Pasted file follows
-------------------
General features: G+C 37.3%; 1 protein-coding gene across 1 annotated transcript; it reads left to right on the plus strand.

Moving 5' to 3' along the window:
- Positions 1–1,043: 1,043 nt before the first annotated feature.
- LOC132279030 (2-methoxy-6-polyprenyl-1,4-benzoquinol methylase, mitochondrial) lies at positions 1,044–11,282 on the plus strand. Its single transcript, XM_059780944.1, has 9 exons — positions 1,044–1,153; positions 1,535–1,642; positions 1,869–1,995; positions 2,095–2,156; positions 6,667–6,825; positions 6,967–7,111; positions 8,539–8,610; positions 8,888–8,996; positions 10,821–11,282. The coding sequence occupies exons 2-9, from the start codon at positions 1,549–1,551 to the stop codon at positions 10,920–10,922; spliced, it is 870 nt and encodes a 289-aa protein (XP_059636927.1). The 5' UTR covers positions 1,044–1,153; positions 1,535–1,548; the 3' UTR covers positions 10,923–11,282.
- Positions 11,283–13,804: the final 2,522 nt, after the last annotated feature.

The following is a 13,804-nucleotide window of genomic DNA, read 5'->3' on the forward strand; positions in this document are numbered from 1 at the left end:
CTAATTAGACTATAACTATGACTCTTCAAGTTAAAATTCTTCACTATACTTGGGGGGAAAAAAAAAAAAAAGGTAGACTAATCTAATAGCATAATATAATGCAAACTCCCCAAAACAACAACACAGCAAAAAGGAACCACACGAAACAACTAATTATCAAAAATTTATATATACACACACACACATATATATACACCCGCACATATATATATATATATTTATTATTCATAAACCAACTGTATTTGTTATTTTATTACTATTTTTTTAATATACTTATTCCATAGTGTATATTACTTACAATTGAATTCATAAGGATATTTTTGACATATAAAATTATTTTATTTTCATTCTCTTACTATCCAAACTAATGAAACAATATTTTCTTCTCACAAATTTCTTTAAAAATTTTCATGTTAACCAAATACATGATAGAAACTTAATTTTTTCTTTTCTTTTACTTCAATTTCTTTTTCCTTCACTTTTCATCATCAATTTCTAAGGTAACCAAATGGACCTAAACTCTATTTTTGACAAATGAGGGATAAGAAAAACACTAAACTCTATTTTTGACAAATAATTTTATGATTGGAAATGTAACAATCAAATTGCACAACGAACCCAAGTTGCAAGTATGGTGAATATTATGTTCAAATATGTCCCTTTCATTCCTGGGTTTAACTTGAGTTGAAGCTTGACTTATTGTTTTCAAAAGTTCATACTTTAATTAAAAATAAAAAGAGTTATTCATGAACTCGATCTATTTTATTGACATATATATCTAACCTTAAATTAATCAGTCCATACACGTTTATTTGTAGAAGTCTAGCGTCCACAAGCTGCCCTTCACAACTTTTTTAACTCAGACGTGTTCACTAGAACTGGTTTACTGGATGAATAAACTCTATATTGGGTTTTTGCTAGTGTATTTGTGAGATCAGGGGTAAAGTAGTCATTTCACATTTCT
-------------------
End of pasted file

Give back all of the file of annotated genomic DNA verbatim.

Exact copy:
General features: G+C 37.3%; 1 protein-coding gene across 1 annotated transcript; it reads left to right on the plus strand.

Moving 5' to 3' along the window:
- Positions 1–1,043: 1,043 nt before the first annotated feature.
- LOC132279030 (2-methoxy-6-polyprenyl-1,4-benzoquinol methylase, mitochondrial) lies at positions 1,044–11,282 on the plus strand. Its single transcript, XM_059780944.1, has 9 exons — positions 1,044–1,153; positions 1,535–1,642; positions 1,869–1,995; positions 2,095–2,156; positions 6,667–6,825; positions 6,967–7,111; positions 8,539–8,610; positions 8,888–8,996; positions 10,821–11,282. The coding sequence occupies exons 2-9, from the start codon at positions 1,549–1,551 to the stop codon at positions 10,920–10,922; spliced, it is 870 nt and encodes a 289-aa protein (XP_059636927.1). The 5' UTR covers positions 1,044–1,153; positions 1,535–1,548; the 3' UTR covers positions 10,923–11,282.
- Positions 11,283–13,804: the final 2,522 nt, after the last annotated feature.

The following is a 13,804-nucleotide window of genomic DNA, read 5'->3' on the forward strand; positions in this document are numbered from 1 at the left end:
CTAATTAGACTATAACTATGACTCTTCAAGTTAAAATTCTTCACTATACTTGGGGGGAAAAAAAAAAAAAAGGTAGACTAATCTAATAGCATAATATAATGCAAACTCCCCAAAACAACAACACAGCAAAAAGGAACCACACGAAACAACTAATTATCAAAAATTTATATATACACACACACACATATATATACACCCGCACATATATATATATATATTTATTATTCATAAACCAACTGTATTTGTTATTTTATTACTATTTTTTTAATATACTTATTCCATAGTGTATATTACTTACAATTGAATTCATAAGGATATTTTTGACATATAAAATTATTTTATTTTCATTCTCTTACTATCCAAACTAATGAAACAATATTTTCTTCTCACAAATTTCTTTAAAAATTTTCATGTTAACCAAATACATGATAGAAACTTAATTTTTTCTTTTCTTTTACTTCAATTTCTTTTTCCTTCACTTTTCATCATCAATTTCTAAGGTAACCAAATGGACCTAAACTCTATTTTTGACAAATGAGGGATAAGAAAAACACTAAACTCTATTTTTGACAAATAATTTTATGATTGGAAATGTAACAATCAAATTGCACAACGAACCCAAGTTGCAAGTATGGTGAATATTATGTTCAAATATGTCCCTTTCATTCCTGGGTTTAACTTGAGTTGAAGCTTGACTTATTGTTTTCAAAAGTTCATACTTTAATTAAAAATAAAAAGAGTTATTCATGAACTCGATCTATTTTATTGACATATATATCTAACCTTAAATTAATCAGTCCATACACGTTTATTTGTAGAAGTCTAGCGTCCACAAGCTGCCCTTCACAACTTTTTTAACTCAGACGTGTTCACTAGAACTGGTTTACTGGATGAATAAACTCTATATTGGGTTTTTGCTAGTGTATTTGTGAGATCAGGGGTAAAGTAGTCATTTCACATTTCT